Lisa Rollans and her team develop each facility’s internal operating permit, creating a ‘recipe for success.’
What may be the hardest part of Lisa Rollans’ job as Aera’s process manager isn’t keeping up with Occupational Safety and Health Administration (OSHA) requirements for highly hazardous chemicals.
Nor is it ensuring that facilities comply with OSHA regulations through the company’s internal operating permits (IOPs).
It’s knowing that when she and her IOP audit team arrive at a facility, no one’s really happy to see them.
“Being an auditor doesn’t make me popular, but I can help find safety-related challenges and correct them before a regulatory agency does,” said Rollans. “We’re there to help.”
Rollans is Aera’s liaison with OSHA, the U.S. Environmental Protection Agency for Risk Management and Kern County Environmental Health. She’s also a certified professional auditor who inspects each facility’s compliance efforts.
Her job focuses on safety, particularly preventing the release of hazardous chemicals. She creates each facility’s permit, based on its potential hazards and OSHA’s process safety management (PSM) requirements. Aera has seven PSM facilities plus 15 others that are non-agency regulated but treated by the company as though they are PSM sites.
What sets Aera apart, said Rollans, is its willingness to go above and beyond what’s required by OSHA.
To do that, Rollans, her team and the individual facilities develop Aera’s IOPs. These multi-page documents are used as a clear framework for compliance among the company’s 22 regulated and non-regulated facilities. The IOPs lay out specific, stringent conditions and activities that ensure that each site meets OSHA’s PSM requirements.
Aera’s protocol of voluntarily applying IOPs to non-PSM facilities is unusual among oil and gas producers. It’s a step that requires additional resources, effort and discipline by those non-regulated sites.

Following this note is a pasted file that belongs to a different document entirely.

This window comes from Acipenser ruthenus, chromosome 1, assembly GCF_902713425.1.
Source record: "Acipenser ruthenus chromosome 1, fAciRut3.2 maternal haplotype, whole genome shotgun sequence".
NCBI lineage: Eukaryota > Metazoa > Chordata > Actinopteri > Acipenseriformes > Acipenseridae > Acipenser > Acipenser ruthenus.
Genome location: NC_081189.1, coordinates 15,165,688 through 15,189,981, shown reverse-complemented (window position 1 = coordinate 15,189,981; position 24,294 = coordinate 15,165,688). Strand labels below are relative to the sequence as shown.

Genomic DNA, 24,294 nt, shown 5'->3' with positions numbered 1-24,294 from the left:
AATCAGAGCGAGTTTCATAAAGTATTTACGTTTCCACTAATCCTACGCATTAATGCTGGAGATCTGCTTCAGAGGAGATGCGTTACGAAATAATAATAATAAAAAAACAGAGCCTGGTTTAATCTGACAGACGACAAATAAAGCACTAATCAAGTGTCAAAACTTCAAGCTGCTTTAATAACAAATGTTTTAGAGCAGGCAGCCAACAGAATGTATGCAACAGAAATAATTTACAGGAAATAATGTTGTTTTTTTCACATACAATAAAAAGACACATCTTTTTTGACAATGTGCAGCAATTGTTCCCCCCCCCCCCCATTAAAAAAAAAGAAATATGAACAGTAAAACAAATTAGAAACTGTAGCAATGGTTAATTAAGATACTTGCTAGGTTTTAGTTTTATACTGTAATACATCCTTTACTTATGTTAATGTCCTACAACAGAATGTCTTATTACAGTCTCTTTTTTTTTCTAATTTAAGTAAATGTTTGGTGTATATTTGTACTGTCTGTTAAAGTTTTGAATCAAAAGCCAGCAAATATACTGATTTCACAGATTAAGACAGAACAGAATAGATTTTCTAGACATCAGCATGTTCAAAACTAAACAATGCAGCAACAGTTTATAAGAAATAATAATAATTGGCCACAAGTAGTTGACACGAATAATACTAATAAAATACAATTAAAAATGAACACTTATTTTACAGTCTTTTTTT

“Our IOPs provide a higher level of transparency,” said Aera’s Jared McKnight, health and safety specialist at Belridge who has also participated in IOP audits of other facilities. “They require an audit for compliance every three years. That standardized review places priority and focus on the risk management of these facilities.”
Each IOP requires extensive engineering analysis to meet up to 90 conditions for safe operation. For example, facility drawings of all equipment and instrumentation must be accurate and complete. Those are reviewed and updated every year.
“Implementing IOPs at our facilities is a recipe for success,” said Rollans. “The regulatory agencies appreciate the framework of our IOPs because it makes their inspections of Aera facilities go smoother.”
OSHA is changing its rules and more facilities will probably become PSM regulated. “The good news is that we’re already doing that through our IOPs,” said Rollans, who joined Aera in 1990 as a roustabout. “It won’t be as painful for us as it might be for others.”
Rollins added, “The objective of our IOPs is aligned with our philosophy that, every day, everybody goes home alive and well.”
Lisa Rollans and Jared McKnight verify the inspection tag of a storage system safety device at Belridge.